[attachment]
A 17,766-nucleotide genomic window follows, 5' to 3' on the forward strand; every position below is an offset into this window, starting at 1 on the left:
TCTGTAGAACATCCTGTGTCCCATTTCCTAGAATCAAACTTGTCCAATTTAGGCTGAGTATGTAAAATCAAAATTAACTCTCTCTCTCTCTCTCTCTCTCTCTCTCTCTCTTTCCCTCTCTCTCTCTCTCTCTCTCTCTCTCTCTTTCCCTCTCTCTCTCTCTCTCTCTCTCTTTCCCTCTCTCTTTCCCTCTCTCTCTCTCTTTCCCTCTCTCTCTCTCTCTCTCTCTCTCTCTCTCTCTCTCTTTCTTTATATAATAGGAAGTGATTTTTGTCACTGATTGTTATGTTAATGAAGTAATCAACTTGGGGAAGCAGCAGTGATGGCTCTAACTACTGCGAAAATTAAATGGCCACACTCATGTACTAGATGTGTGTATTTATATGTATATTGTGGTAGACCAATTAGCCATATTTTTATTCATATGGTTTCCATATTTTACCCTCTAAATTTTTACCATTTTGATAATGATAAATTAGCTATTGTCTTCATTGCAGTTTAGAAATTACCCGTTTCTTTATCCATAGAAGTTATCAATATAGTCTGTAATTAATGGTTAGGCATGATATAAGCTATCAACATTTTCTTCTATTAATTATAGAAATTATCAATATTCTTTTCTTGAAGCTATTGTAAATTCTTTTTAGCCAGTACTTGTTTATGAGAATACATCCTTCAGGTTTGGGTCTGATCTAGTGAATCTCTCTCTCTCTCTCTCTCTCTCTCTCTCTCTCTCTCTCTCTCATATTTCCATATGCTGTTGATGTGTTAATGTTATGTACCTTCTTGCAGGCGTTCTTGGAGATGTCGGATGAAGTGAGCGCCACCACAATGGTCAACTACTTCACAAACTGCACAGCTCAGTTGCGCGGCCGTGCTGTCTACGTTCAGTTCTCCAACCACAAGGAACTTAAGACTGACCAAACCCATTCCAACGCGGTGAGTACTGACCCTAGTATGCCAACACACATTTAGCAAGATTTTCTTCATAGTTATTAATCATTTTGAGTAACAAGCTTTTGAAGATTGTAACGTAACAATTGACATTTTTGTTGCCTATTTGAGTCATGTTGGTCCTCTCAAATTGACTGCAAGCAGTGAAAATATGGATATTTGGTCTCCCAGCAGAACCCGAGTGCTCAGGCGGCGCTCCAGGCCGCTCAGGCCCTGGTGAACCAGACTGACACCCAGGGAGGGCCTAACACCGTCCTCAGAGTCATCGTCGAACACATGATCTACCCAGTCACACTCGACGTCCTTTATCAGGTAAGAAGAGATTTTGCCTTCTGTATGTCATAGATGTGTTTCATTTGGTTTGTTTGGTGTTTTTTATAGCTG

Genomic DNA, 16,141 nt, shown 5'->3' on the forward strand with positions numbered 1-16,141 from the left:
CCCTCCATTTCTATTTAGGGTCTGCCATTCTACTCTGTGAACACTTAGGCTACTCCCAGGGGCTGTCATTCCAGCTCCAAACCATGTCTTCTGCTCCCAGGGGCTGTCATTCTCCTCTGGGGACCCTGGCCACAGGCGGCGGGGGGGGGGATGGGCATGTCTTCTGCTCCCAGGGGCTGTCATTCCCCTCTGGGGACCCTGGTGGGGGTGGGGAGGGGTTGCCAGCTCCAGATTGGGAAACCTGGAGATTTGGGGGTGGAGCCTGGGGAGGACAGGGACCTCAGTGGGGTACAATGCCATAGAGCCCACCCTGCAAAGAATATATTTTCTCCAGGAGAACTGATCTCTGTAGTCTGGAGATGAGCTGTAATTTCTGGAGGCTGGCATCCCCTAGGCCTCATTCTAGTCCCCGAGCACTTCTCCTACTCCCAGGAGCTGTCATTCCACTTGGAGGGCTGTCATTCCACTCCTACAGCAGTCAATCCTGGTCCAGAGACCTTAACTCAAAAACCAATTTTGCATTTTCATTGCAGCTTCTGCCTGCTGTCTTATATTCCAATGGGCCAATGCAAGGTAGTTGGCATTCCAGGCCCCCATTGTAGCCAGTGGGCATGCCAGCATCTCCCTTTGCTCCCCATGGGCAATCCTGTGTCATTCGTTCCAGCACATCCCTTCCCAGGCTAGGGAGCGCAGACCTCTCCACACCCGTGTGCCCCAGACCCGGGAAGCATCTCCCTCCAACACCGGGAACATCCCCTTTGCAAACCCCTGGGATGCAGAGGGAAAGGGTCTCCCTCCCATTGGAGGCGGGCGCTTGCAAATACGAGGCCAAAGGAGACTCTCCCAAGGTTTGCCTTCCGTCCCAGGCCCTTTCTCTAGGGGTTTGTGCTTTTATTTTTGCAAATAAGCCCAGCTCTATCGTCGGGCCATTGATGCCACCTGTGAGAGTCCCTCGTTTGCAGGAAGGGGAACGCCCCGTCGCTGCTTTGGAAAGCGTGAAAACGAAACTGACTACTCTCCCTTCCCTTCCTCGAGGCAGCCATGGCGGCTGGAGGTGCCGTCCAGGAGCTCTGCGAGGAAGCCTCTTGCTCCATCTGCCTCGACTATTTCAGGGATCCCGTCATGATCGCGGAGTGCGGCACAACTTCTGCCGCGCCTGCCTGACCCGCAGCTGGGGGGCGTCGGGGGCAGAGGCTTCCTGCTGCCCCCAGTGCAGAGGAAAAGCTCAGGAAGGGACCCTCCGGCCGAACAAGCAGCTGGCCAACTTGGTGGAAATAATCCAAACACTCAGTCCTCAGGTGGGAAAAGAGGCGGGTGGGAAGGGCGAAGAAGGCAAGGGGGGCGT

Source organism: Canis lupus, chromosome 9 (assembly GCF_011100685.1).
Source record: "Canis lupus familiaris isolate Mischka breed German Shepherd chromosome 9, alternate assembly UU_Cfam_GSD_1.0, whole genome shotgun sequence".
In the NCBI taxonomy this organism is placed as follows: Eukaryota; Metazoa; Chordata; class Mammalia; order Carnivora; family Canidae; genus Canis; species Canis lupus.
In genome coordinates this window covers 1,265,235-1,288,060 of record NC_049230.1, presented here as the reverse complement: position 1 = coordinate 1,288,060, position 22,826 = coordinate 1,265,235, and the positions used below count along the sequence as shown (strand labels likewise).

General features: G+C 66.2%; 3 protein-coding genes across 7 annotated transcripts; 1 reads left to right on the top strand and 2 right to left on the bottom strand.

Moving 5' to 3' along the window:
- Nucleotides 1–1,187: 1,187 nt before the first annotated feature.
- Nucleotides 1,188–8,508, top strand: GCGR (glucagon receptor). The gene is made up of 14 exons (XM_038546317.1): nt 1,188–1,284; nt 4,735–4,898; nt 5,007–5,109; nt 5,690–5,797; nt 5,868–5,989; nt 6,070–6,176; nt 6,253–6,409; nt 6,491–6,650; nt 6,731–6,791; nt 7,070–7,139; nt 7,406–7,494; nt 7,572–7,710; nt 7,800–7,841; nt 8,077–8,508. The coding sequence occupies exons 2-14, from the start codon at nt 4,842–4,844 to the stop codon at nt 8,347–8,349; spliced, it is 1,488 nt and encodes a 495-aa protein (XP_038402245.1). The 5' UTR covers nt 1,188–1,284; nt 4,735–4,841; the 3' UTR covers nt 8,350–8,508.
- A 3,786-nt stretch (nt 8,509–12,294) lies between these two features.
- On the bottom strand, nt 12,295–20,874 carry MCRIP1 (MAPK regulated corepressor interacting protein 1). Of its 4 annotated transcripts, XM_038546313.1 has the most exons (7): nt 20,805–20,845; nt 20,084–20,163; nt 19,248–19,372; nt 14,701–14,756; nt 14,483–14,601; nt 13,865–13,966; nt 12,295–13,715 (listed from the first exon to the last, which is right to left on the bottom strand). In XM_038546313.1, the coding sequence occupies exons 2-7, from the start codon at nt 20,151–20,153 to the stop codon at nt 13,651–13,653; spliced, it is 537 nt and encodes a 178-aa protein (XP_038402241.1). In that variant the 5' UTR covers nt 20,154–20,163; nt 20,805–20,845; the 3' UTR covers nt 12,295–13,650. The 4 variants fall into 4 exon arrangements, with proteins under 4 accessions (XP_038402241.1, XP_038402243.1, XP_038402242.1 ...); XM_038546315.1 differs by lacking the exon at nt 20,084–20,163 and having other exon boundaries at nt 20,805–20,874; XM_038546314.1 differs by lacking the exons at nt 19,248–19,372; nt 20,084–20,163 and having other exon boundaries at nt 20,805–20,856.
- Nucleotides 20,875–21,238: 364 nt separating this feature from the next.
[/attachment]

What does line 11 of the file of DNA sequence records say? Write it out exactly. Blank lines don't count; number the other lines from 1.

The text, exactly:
- Nucleotides 1–1,187: 1,187 nt before the first annotated feature.